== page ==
Gatorade. Powerade. Gatorade. Powerade. I’ve looked at both these words so much in the past two hours, they mean nothing to me. But to some, they mean everything. Everyone from professional athletes to once-a-month joggers has their brand preference between the two sports drinks. As a non-sports drink drinker, I’m trying to figure out what the big deal is, and if Powerade and Gatorade are actually that different from each other.
What is Gatorade?
People of a certain age may remember Gatorade’s famous ad campaign that explained their origins. The legend goes that in 1965, researchers at the University of Florida created the drink to help rehydrate the school’s football team as they struggled to play in the oppressive Florida heat. The initial concoction consisted of water, sugar, lemon juice, sodium, potassium, and phosphate and was called Gator-Aid because it was helping the Florida Gators play pigskin. Did it really help them? Well, in 1967, the Gators won the Orange Bowl, which was enough for the creators of the drink to resoundingly claim that it was thanks to them.
In 1969, Gatorade creators signed a commercial license to sell the drink nationally, which led to a lucrative deal for the University; to this day, they receive 20% of all Gatorade sales. The brand was eventually bought by The Quaker Oats Company, followed by their current owners PepsiCo. Throughout its existence, Gatorade has completely permeated professional sports and is the “official” drink of the NFL, NBA, MLB, WNBA, NHL, Nascar, and The Association of Volleyball Players, among many others. It’s also the official drink of “pouring a huge jug on the head coach.”
What is Powerade?
Gatorade created the sports drink industry and is truly the biggest game in town; they control 70% of the sports drink market. Their closest competitor, Powerade, has approximately 28.5% market share.
Powerade was created in 1988 by the Coca-Cola Company, ironically before their big competitor PepsiCo acquired Gatorade. Arguably, the only reason Powerade achieved even a modicum of success when compared to Gatorade is because they had a massive, multinational corporation behind their marketing. Thanks to Coca-Cola’s long-standing partnership with the Olympics, Powerade became the official drink of the games, which is the only place they’ve managed to one up their competitor.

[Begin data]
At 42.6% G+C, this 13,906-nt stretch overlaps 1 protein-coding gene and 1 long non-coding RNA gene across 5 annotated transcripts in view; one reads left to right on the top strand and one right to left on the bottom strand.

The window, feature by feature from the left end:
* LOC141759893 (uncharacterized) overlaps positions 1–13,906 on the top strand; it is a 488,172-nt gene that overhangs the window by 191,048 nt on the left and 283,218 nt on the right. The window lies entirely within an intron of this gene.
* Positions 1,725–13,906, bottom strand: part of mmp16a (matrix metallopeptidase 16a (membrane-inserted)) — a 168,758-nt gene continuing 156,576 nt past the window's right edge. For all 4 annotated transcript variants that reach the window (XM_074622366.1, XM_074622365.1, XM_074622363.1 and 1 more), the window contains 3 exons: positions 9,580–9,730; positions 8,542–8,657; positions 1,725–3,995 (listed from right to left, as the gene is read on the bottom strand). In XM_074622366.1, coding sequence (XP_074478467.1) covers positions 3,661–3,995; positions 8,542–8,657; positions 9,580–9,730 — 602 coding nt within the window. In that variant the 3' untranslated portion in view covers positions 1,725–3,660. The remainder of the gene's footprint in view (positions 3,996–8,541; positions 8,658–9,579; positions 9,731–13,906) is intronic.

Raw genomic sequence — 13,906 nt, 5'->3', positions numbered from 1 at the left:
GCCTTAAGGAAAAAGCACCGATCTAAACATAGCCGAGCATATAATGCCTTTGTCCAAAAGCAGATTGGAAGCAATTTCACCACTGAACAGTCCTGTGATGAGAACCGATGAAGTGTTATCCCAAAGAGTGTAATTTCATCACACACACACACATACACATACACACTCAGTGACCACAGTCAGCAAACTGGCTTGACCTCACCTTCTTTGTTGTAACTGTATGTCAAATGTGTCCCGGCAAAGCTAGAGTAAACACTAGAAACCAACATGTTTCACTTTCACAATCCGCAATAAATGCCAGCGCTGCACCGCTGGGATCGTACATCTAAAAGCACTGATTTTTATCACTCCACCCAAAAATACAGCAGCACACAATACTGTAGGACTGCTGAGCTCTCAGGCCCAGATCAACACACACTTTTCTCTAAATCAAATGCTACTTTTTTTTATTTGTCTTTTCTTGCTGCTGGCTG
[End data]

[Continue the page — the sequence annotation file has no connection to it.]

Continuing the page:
What’s the difference between Gatorade and Powerade?
Both Gatorade and Powerade deal with the science of oral rehydration therapy, the process of replacing fluids and nutrients in your body that are expelled during sickness or over exertion. The nutrients in this case are the ever-famous buzzword electrolytes. Sodium, potassium, calcium, magnesium, and phosphate are just a few examples of the essential, naturally occurring electrolytes in our bodies. And, when we experience vomiting, diarrhea, or excessive sweating, those electrolytes are exiting our body at a rapid rate and need to be replaced. The typical IV you get in a hospital or the over the counter product Pedialyte is an electrolyte shotgun, designed to rehydrate you as quickly as possible.
Gatorade and Powerade have the same core ingredients: water, citric acid, salt, and some kind of sugar. In Gatorade’s case, that sugar is dextrose, which is basically the same as table sugar. Powerade uses high fructose corn syrup as their sweetener, which is a lot more powerful than basic sugar. So Powerade is usually sweeter than Gatorade.
Comparing 12-oz bottles of Gatorade and Powerade: They both have 80 calories and 21g of carbs/sugars. However, the Powerade label also says it has another 21g of “added sugar,” which accounts for 41% of recommended daily value. This also accounts for the sweeter taste.
Now to the electrolytes. Gatorade has 160 mg of sodium and 45 mg of potassium, compared to Powerade’s 150 mg sodium and 35 mg potassium. Based on these numbers alone, Gatorade is slightly better at replenishing your electrolytes. However, Powerade has some other bonus nutrients like niacin, vitamins B6 and B12, and magnesium.
So, really, the difference between Gatorade and Powerade is so slight, it really comes down to preference in the end. Although, Gatorade definitely has an edge over Powerade when it comes to sheer number of blue-hued flavors. There are seven blue Gatorade flavors and just two blue Powerade flavors. So, I think we know who takes the title.